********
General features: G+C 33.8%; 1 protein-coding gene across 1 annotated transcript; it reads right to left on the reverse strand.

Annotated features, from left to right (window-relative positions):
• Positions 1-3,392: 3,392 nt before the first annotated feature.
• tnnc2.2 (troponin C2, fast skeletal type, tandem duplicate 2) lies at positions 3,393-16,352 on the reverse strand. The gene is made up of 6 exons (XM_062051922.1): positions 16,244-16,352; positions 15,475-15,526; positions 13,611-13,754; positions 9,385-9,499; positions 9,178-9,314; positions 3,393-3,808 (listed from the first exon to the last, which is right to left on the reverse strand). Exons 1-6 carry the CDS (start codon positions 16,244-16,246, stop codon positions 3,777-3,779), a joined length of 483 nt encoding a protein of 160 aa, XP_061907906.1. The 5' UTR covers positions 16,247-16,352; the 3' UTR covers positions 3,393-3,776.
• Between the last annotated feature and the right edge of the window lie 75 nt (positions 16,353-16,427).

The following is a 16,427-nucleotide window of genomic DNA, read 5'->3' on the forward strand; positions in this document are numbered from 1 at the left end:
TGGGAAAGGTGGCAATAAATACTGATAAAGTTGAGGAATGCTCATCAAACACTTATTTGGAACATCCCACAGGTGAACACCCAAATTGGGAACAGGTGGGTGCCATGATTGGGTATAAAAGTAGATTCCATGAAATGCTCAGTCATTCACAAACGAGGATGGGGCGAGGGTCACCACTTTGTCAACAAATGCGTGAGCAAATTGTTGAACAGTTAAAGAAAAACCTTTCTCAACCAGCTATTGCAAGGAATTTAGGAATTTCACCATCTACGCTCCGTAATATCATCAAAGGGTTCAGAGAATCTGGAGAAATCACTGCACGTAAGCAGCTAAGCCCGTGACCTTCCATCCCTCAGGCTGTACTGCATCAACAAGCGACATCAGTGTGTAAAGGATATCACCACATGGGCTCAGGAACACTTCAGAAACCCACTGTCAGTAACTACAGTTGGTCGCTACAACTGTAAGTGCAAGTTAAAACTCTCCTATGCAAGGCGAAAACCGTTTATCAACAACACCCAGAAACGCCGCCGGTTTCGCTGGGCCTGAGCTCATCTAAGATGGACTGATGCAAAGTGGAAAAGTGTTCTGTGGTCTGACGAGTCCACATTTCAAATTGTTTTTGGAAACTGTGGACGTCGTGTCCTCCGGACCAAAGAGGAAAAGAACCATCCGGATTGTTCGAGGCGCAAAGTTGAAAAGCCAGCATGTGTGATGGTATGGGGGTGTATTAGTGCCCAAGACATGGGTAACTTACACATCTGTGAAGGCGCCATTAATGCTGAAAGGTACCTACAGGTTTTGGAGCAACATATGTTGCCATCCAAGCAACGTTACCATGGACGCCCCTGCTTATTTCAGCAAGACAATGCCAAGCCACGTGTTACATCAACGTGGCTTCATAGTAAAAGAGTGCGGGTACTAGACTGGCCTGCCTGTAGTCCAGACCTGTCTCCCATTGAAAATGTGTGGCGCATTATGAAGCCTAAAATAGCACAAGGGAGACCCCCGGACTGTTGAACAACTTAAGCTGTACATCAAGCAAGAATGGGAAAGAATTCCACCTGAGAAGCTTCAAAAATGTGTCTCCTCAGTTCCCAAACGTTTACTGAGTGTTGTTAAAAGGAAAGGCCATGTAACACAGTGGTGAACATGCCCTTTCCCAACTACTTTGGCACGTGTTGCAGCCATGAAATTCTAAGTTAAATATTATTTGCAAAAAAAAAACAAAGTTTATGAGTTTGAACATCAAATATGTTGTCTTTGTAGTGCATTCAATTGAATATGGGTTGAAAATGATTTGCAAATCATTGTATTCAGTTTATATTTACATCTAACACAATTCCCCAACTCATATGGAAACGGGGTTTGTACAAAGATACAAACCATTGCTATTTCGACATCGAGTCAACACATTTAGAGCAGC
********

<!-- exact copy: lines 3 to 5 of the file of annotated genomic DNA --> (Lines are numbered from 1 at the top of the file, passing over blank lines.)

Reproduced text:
• Positions 1-3,392: 3,392 nt before the first annotated feature.
• tnnc2.2 (troponin C2, fast skeletal type, tandem duplicate 2) lies at positions 3,393-16,352 on the reverse strand. The gene is made up of 6 exons (XM_062051922.1): positions 16,244-16,352; positions 15,475-15,526; positions 13,611-13,754; positions 9,385-9,499; positions 9,178-9,314; positions 3,393-3,808 (listed from the first exon to the last, which is right to left on the reverse strand). Exons 1-6 carry the CDS (start codon positions 16,244-16,246, stop codon positions 3,777-3,779), a joined length of 483 nt encoding a protein of 160 aa, XP_061907906.1. The 5' UTR covers positions 16,247-16,352; the 3' UTR covers positions 3,393-3,776.
• Between the last annotated feature and the right edge of the window lie 75 nt (positions 16,353-16,427).